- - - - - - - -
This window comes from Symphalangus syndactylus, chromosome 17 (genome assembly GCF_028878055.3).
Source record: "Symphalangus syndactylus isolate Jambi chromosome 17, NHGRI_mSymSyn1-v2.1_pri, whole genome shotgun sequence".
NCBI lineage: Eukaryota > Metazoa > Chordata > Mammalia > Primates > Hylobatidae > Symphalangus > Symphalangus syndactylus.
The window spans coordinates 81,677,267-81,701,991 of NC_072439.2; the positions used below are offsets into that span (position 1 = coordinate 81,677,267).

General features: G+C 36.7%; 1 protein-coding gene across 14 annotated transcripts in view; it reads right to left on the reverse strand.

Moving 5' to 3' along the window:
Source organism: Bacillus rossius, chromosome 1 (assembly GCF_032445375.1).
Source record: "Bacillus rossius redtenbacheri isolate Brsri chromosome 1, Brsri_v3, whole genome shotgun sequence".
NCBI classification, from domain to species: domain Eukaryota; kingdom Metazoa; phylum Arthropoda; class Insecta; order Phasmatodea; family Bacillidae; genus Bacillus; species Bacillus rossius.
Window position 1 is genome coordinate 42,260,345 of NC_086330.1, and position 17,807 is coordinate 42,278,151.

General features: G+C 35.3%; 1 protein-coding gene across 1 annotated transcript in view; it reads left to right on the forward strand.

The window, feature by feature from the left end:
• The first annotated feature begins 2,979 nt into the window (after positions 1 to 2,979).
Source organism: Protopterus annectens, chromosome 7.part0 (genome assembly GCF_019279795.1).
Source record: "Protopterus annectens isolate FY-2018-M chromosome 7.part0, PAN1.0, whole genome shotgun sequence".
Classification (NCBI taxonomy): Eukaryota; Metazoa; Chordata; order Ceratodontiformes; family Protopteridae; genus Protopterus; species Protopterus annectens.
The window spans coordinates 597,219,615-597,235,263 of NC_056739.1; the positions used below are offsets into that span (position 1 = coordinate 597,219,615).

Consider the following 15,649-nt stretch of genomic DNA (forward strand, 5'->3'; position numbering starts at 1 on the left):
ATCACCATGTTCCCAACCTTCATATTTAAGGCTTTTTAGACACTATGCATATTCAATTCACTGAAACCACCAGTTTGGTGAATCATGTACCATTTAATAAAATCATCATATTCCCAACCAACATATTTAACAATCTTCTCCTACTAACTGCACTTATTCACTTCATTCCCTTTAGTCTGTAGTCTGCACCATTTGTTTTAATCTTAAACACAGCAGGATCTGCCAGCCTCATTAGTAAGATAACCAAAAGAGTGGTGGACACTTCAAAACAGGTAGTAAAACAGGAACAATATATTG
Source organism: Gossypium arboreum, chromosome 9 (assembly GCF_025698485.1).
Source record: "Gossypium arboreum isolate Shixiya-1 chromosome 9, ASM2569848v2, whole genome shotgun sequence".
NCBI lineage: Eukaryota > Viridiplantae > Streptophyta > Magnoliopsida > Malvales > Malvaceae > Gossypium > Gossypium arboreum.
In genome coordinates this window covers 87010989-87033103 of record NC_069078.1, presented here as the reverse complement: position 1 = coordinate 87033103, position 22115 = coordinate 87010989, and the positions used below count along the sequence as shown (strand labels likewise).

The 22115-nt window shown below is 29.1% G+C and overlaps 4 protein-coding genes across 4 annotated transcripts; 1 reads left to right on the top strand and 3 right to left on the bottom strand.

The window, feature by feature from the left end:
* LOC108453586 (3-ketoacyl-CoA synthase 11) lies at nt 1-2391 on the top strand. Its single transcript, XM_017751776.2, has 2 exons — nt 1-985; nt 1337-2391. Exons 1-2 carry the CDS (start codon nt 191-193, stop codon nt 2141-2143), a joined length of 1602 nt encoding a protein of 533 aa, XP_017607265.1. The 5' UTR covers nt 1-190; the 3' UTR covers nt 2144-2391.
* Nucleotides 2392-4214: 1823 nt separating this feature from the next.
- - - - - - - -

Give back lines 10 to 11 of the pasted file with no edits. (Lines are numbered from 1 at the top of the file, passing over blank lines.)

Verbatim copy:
Window position 1 is genome coordinate 42,260,345 of NC_086330.1, and position 17,807 is coordinate 42,278,151.

General features: G+C 35.3%; 1 protein-coding gene across 1 annotated transcript in view; it reads left to right on the forward strand.